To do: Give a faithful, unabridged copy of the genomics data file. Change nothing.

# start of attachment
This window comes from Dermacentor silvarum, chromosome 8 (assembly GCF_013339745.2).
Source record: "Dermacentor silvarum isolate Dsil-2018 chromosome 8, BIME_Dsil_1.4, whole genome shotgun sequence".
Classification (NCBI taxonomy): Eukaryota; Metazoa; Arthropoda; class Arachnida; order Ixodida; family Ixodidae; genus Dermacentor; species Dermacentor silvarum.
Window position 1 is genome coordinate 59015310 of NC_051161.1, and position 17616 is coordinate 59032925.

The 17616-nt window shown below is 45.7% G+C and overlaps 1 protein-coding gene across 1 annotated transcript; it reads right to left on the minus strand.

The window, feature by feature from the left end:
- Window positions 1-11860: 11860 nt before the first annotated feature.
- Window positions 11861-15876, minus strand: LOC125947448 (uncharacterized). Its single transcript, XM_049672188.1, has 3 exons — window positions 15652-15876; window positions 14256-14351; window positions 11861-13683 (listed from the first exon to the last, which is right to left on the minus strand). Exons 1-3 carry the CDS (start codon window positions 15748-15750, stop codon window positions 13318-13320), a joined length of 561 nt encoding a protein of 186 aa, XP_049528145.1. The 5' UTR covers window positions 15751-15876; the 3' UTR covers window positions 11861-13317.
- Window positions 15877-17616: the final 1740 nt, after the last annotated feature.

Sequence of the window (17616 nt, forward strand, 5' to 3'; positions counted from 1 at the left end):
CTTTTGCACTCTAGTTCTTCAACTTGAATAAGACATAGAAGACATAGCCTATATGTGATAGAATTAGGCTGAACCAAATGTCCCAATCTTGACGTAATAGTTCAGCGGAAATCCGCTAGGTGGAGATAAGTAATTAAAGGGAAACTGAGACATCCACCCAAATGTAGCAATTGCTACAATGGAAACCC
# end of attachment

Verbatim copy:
This window comes from Dermacentor silvarum, chromosome 8 (assembly GCF_013339745.2).
Source record: "Dermacentor silvarum isolate Dsil-2018 chromosome 8, BIME_Dsil_1.4, whole genome shotgun sequence".
Classification (NCBI taxonomy): Eukaryota; Metazoa; Arthropoda; class Arachnida; order Ixodida; family Ixodidae; genus Dermacentor; species Dermacentor silvarum.
Window position 1 is genome coordinate 59015310 of NC_051161.1, and position 17616 is coordinate 59032925.

The 17616-nt window shown below is 45.7% G+C and overlaps 1 protein-coding gene across 1 annotated transcript; it reads right to left on the minus strand.

The window, feature by feature from the left end:
- Window positions 1-11860: 11860 nt before the first annotated feature.
- Window positions 11861-15876, minus strand: LOC125947448 (uncharacterized). Its single transcript, XM_049672188.1, has 3 exons — window positions 15652-15876; window positions 14256-14351; window positions 11861-13683 (listed from the first exon to the last, which is right to left on the minus strand). Exons 1-3 carry the CDS (start codon window positions 15748-15750, stop codon window positions 13318-13320), a joined length of 561 nt encoding a protein of 186 aa, XP_049528145.1. The 5' UTR covers window positions 15751-15876; the 3' UTR covers window positions 11861-13317.
- Window positions 15877-17616: the final 1740 nt, after the last annotated feature.

Sequence of the window (17616 nt, forward strand, 5' to 3'; positions counted from 1 at the left end):
CTTTTGCACTCTAGTTCTTCAACTTGAATAAGACATAGAAGACATAGCCTATATGTGATAGAATTAGGCTGAACCAAATGTCCCAATCTTGACGTAATAGTTCAGCGGAAATCCGCTAGGTGGAGATAAGTAATTAAAGGGAAACTGAGACATCCACCCAAATGTAGCAATTGCTACAATGGAAACCC